In the Lower 48, residents pay an average of $0.12 per kWh. By contrast, residents of rural Alaska people must pay more than five times the national average: an average of $0.65 per kWh. This increase is in large part due to the high delivery costs of diesel. These expenses greatly hamper residents’ quality of life, as it complicates or can completely impede access to various basic services including but not limited to cooking energy, clean drinking water, and heating. The struggle to access these necessities translates into generational problems. The resulting adverse effects are evident in the alarmingly high turnover rates on jobs and slew of social problems in the state.
Energy poverty, unfortunately, permeates into every facet of life. Compounded with all the nuances of the North, it results in a problem that requires true collaboration between government entities, the private sector, and the communities themselves. There are numerous approaches to take into consideration, whether from a technical or social standpoint. An argument can be made that the solution lies in combining the human dimension with emerging technology. Community engagement and input cannot be overlooked in the midst of trying to integrate modern technology into villages in rural Alaska.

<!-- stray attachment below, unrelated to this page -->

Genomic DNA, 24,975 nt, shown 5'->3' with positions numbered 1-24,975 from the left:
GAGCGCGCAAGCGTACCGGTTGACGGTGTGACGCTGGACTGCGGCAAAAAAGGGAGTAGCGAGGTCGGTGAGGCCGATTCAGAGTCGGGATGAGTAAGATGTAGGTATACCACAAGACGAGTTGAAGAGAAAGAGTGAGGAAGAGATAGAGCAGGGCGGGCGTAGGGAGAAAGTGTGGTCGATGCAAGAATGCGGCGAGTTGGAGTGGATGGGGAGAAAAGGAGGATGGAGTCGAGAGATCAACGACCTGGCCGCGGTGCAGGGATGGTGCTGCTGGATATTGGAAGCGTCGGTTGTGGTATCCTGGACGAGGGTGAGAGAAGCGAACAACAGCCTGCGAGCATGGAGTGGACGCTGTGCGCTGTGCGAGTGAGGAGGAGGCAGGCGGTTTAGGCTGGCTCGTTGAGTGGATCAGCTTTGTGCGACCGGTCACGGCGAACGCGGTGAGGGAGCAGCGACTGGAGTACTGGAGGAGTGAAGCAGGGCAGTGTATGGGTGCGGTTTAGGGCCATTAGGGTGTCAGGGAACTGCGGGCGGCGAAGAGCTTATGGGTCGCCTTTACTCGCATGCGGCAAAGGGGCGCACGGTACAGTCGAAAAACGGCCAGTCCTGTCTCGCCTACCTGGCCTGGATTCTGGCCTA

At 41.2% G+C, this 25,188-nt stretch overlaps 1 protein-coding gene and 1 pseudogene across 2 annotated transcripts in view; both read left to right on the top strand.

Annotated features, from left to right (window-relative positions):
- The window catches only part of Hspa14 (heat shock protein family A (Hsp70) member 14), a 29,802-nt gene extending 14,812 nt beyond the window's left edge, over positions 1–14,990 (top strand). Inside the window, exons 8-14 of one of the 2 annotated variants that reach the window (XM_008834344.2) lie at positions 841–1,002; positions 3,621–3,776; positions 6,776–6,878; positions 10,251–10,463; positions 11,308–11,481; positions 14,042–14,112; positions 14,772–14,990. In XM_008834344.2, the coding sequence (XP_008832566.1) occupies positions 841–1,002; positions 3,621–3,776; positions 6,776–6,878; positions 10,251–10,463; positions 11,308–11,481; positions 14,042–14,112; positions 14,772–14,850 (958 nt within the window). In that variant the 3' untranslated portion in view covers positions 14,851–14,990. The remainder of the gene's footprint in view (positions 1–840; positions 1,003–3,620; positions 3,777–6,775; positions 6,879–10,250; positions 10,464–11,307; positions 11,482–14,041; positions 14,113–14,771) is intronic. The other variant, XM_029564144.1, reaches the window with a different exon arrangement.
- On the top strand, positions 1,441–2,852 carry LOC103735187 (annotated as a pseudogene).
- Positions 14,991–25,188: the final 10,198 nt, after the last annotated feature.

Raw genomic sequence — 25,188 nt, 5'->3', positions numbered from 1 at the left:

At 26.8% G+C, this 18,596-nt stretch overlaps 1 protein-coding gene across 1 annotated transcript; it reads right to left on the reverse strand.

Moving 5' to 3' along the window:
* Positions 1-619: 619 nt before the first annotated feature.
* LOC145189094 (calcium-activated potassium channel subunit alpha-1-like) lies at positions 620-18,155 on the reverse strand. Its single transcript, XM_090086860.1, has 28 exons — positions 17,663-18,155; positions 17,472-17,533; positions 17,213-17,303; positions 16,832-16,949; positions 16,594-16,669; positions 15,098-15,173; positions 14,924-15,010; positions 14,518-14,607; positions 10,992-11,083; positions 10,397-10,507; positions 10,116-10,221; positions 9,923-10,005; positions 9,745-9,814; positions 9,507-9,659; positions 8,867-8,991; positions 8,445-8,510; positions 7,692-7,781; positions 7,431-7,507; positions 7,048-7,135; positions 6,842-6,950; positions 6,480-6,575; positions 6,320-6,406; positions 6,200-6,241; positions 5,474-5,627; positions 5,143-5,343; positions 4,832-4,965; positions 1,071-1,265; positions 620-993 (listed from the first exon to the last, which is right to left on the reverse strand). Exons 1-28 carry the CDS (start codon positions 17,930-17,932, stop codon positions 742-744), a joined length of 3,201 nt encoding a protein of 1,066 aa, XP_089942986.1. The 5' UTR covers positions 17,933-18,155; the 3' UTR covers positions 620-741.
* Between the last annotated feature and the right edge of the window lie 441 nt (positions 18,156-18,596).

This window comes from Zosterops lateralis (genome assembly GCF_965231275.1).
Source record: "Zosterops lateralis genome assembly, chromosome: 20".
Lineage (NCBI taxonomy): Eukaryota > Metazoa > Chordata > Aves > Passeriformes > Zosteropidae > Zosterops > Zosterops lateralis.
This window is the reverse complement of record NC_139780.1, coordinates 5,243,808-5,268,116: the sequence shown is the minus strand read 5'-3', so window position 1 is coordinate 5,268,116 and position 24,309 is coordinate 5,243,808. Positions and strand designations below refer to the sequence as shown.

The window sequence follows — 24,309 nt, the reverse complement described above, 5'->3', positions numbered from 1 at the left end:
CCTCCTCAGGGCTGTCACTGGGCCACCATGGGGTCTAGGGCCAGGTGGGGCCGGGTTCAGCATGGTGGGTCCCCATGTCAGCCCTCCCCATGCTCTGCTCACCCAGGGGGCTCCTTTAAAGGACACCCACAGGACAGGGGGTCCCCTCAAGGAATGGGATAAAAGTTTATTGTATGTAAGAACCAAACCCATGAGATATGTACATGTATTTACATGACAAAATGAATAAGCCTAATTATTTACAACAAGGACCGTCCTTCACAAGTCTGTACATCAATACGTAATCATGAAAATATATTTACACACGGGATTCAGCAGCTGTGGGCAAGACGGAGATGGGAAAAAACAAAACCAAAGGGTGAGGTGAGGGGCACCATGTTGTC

60Hertz Microgrids, a start-up company based in Anchorage, Alaska, values working closely with communities to ensure they are directly addressing the given community’s needs.